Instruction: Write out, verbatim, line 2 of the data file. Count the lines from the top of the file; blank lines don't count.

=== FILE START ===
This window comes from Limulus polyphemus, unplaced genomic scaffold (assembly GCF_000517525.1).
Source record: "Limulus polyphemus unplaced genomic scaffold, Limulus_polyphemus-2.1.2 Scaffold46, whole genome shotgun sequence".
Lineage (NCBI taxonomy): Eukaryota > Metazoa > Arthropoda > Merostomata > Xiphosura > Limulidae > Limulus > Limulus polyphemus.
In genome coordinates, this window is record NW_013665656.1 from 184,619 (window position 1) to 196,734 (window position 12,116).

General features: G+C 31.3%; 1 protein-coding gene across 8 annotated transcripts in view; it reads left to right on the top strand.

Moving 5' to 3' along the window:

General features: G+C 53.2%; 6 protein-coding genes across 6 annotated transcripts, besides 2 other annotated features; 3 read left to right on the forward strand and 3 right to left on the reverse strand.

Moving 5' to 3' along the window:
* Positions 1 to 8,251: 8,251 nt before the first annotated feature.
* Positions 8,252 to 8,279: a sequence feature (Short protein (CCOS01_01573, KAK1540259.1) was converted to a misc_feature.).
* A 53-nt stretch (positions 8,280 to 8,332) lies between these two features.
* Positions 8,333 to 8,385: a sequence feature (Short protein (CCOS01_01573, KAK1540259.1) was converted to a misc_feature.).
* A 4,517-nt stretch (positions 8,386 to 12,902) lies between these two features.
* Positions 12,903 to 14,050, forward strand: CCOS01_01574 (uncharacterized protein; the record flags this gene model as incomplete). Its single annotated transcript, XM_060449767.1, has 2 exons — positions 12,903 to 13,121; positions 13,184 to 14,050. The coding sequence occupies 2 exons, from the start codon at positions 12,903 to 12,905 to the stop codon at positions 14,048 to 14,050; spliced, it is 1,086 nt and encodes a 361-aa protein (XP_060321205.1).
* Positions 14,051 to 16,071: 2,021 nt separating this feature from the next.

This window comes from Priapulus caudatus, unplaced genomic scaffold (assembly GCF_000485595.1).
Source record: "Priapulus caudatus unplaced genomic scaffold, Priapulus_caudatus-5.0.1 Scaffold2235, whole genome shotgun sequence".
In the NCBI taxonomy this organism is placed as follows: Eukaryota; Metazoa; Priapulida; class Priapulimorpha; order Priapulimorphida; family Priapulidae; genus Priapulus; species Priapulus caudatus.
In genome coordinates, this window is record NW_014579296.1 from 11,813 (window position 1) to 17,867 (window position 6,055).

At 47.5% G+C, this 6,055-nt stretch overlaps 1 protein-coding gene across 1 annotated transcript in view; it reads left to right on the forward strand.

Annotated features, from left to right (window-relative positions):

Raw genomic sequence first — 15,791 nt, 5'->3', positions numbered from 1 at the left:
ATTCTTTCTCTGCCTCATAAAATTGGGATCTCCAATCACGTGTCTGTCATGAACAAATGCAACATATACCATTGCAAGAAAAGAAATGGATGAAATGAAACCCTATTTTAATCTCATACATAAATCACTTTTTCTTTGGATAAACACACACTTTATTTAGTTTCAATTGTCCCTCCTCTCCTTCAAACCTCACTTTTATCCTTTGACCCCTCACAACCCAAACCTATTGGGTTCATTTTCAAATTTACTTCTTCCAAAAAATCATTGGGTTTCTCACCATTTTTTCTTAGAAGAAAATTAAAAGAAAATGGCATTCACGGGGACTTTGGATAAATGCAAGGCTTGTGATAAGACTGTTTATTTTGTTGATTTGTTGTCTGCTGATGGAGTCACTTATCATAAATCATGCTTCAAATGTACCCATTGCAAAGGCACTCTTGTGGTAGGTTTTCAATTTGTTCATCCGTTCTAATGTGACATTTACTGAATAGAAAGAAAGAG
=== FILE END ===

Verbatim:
Source record: "Limulus polyphemus unplaced genomic scaffold, Limulus_polyphemus-2.1.2 Scaffold46, whole genome shotgun sequence".